We headed out through the gate of the Augusta Victoria hospital and onto Martin Buber Street; I was awestruck by what was upon me. I could look down across the valley and see—just a few thousand yards away—the Dome of the Rock. I checked my handy pocket map and, to my amazement, it showed that we were standing on the summit of the Mount of Olives. The Old City was standing firm, as it had for the last couple years or so, its ancient fortress wall protecting it from any intruders. Any intruders but us, I hoped.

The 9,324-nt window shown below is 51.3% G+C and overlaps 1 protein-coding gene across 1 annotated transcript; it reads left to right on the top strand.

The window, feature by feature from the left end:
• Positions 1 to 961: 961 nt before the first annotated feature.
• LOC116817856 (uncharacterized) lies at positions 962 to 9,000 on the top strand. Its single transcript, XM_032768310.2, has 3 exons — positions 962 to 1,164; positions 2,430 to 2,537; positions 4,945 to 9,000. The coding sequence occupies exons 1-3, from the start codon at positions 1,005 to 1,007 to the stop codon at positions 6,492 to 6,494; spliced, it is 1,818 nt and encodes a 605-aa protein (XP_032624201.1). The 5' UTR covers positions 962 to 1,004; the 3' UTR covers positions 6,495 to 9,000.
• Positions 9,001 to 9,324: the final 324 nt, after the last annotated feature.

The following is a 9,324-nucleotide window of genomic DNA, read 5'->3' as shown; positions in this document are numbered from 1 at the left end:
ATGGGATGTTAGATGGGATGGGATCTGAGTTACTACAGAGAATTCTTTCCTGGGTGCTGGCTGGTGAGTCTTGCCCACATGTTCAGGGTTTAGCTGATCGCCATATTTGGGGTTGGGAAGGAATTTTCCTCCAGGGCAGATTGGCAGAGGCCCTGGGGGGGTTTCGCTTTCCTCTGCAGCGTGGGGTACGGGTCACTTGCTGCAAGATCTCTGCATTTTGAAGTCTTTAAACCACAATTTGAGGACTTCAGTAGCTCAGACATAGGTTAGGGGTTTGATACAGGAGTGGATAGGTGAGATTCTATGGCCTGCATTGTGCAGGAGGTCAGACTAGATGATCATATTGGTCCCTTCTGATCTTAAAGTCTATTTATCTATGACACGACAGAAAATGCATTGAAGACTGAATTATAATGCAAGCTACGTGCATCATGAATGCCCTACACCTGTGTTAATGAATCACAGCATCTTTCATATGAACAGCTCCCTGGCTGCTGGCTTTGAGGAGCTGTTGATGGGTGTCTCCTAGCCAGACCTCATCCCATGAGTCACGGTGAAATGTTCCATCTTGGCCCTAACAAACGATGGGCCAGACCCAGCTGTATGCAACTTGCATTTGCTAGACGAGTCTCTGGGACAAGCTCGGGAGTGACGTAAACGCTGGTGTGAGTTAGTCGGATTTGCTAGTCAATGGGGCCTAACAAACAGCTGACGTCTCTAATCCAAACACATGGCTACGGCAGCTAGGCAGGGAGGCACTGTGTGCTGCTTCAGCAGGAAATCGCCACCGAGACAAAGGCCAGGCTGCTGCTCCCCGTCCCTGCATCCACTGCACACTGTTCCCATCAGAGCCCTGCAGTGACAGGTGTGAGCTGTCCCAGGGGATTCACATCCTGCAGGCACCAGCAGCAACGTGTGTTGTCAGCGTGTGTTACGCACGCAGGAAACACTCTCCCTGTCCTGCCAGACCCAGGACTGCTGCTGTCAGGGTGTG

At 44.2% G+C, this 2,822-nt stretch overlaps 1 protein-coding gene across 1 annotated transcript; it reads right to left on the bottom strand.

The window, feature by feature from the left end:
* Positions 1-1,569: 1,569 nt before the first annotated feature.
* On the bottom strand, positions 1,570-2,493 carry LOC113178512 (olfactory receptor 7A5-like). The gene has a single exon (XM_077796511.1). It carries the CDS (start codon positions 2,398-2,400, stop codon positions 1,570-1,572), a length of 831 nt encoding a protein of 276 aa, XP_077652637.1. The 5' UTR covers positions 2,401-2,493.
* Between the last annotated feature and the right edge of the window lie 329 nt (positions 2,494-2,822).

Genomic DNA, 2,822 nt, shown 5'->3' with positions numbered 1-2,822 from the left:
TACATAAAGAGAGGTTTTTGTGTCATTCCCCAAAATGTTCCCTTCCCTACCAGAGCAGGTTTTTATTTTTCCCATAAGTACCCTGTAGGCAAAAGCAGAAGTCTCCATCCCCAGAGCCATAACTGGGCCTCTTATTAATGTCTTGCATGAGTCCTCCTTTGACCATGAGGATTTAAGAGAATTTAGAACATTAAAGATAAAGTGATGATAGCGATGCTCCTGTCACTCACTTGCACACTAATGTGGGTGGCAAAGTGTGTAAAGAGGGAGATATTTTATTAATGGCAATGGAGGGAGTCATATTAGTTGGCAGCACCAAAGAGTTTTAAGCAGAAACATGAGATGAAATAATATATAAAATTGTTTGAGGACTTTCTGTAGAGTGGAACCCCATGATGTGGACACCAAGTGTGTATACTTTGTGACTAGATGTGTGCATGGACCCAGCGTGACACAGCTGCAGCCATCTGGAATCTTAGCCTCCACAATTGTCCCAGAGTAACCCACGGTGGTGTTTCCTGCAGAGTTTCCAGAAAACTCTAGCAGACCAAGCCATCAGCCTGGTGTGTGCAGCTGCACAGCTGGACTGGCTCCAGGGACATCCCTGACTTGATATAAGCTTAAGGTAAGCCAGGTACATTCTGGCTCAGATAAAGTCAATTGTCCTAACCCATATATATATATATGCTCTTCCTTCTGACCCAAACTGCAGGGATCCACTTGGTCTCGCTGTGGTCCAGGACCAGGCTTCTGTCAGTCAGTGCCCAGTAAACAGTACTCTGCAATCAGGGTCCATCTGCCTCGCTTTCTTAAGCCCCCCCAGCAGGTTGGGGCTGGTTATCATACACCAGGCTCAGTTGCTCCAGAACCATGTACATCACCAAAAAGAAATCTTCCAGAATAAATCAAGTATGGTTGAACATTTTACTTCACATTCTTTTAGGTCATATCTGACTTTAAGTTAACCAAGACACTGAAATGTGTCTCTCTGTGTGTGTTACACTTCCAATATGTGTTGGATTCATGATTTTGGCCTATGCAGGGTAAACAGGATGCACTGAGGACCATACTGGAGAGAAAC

We walked the steep hill into the Kidron Valley and stopped at the Garden of Gethsemane for a little break. (Walking downhill is hard.) I looked around the property and was impressed at the relatively small footprint that the garden had, yet it was certainly a peaceful place. with birds chirping and the breeze whistling through the cedars. Orange and purple flowers littered the landscape and conifers shaded and cooled the rocky soil. (Anyone with any sense of beauty would have immediately known the floral varieties on display. I know them simply as “flowers.”) There were several olive trees in a grove in one section of the garden. They were twisted and knurled, almost square in their dimensions. The trunks were fat and thick; their limbs were tightly woven into themselves, like a tugboat’s hopelessly knotted mooring line. The leaves were delicate, a light drab green that was the definition of “olive.” Mark called the attendant over and asked (in his broken Arabic) how old they were. The man thought for a bit and replied, “Maybe three thousand?” Suddenly, I felt a bit less significant to the world. These very trees were older than Jesus. Read more